Finally, if Gerrard Whorwood was indeed Edward's father then it looks as though Edward had a sister named Susan or Susanna. She was baptized in Bobbington in 1630 and married John Knocker there in 1667. Might Edward's daughter, Susanna, have been named after her aunt? The evidence is circumstantial and these conclusions remain purely speculative at this stage.

[Note: All content on the Hibbitt & Barnes Family History website and blog is copyrighted. Click here for conditions of use.]

18th Century Barbers with a Gruesome Sideline

Category: Ancestors Corner

Barbers PoleCatching up once more with my York family from Oldswinford, Worcestershire, the parents of my 5 x great-grandfather, George York, were yet another George York and his wife, Hannah nee Littleford.

6 x Great-Grandpa George had an unusual occupation. In 1711, he took on an apprentice called Francis Tole so he could learn from George how to become a barber-surgeon and periwig maker. You may be familiar with the red and white poles which would regularly appear outside barber shops. This used to represent the blood and bandages used to clean up bloodletting which was one of the main tasks of the barber-surgeon together with early dentistry (teeth extraction), performing enemas and surgery, selling medicines and not to forget, shaving and cutting hair.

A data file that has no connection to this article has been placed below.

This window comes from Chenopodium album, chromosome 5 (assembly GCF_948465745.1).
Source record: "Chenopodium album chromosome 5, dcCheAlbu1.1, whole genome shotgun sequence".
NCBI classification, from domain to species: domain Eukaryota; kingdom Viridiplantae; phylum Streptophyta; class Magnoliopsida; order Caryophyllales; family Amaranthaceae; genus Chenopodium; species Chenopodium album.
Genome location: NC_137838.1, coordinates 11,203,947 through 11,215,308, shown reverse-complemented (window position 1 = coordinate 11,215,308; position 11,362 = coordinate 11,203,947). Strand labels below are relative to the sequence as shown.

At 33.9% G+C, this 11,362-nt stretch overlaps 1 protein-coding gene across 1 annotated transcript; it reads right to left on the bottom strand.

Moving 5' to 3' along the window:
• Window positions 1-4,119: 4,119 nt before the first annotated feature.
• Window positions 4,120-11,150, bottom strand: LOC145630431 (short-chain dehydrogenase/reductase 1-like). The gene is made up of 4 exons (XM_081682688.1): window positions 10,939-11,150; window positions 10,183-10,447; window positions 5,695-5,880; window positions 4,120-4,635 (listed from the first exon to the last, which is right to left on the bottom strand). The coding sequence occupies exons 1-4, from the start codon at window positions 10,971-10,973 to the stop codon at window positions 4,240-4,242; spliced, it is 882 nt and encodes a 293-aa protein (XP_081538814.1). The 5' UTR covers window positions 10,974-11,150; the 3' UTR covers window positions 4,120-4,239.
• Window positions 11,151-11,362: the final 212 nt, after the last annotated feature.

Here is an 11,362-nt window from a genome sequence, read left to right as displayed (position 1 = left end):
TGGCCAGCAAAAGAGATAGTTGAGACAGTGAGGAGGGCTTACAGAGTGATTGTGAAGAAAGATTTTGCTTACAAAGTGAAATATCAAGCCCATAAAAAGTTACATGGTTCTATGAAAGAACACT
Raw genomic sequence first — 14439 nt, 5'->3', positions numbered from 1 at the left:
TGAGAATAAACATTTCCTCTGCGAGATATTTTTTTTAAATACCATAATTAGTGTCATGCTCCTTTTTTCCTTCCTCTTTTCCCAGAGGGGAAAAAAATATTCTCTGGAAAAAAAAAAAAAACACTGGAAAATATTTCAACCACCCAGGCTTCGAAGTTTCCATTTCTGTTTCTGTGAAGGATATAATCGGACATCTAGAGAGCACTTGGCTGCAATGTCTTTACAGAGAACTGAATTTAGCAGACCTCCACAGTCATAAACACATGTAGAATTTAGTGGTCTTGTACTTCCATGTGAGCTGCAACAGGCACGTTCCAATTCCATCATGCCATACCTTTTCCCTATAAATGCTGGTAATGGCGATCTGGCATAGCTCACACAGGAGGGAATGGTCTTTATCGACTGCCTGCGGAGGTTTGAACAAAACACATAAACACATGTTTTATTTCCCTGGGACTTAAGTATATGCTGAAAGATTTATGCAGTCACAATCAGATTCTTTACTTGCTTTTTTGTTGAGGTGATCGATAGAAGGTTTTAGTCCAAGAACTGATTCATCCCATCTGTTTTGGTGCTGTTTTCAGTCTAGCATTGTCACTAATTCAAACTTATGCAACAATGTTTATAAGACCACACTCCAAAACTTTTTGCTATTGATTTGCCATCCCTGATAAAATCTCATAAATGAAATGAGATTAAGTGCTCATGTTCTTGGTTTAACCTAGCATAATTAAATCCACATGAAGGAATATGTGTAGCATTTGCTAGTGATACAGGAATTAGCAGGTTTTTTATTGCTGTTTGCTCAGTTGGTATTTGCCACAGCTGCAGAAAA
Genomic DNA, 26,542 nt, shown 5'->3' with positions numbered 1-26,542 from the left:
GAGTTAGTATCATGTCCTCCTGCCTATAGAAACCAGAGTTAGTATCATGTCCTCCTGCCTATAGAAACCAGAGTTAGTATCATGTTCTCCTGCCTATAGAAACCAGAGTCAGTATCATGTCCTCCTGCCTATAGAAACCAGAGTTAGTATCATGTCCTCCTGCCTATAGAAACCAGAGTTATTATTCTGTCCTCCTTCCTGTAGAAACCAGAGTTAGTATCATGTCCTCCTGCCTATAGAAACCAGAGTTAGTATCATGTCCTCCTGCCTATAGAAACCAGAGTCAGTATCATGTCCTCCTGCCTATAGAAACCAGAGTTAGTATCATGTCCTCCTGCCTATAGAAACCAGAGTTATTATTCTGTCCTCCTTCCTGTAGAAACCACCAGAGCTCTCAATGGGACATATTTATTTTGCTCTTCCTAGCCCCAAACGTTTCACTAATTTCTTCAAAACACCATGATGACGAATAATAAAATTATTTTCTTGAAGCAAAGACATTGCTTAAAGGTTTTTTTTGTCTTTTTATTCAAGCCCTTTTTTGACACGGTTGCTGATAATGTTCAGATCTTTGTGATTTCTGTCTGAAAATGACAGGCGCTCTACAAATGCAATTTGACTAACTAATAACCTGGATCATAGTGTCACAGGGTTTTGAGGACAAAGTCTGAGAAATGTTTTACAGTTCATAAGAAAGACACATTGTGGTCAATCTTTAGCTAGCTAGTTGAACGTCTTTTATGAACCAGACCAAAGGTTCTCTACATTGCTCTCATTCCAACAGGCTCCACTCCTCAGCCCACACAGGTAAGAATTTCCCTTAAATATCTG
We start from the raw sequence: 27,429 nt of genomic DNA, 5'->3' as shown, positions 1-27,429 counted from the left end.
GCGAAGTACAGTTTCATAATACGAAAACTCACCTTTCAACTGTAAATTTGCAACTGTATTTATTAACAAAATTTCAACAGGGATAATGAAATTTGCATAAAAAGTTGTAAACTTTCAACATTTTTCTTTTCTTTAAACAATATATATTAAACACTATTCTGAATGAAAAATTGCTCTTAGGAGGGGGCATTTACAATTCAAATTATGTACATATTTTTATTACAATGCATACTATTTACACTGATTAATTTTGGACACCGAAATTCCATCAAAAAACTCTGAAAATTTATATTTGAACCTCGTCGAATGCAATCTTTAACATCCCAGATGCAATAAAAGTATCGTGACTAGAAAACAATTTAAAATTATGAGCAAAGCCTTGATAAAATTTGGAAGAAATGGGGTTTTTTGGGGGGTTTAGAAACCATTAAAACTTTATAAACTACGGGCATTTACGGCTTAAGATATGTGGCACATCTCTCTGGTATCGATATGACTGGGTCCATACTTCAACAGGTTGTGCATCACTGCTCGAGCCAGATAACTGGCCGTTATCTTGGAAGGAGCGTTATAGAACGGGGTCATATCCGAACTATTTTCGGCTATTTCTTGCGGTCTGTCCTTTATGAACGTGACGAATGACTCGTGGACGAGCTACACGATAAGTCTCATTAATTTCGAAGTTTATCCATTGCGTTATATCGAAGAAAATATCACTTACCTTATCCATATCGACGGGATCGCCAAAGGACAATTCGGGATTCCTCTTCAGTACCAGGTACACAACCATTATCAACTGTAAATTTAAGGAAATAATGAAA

The profession developed in medieval times but eventually surgery became a separate profession and barbers were increasingly forbidden to carry out surgical procedures except for teeth extraction and bloodletting, as if that wasn't bad enough! The two professions were finally separated by George II in 1745 when the London College of Surgeons was established.

George York's father, Edward York, was a tailor by trade, as was another of Edward's sons, Henry York. Henry was the grandfather of Thomas Crane who you might recall from an earlier post was the cousin named as an executor in 5 x Great-Grandpa George York's will.

Another son, John, was described as a victualler living in Amblecote, Staffordshire and later he was an innholder in Stourton, Kinver, in the same county. John was mentioned in his mother, Susanna's will, together with a number of other siblings but he died shortly after his mother's death and before probate was granted.

Besides Edward and Susanna's seven children which I have listed on my tree, there are a number of baptisms for other children who may also have been their offspring. However, there remains some ambiguity about these and so I have chosen not to include them.

Susanna's maiden name was Whorwood and my next post will shed further light on her ancestry.

Did any of your ancestors have an unusual occupation? Please share your stories in the comments section of my blog or on Facebook.

[Note: All content on the Hibbitt & Barnes Family History website and blog is copyrighted. Click here for conditions of use.]
«Prev || 1 | 2 | 3 |...| 31 | 32 | 33 || Next»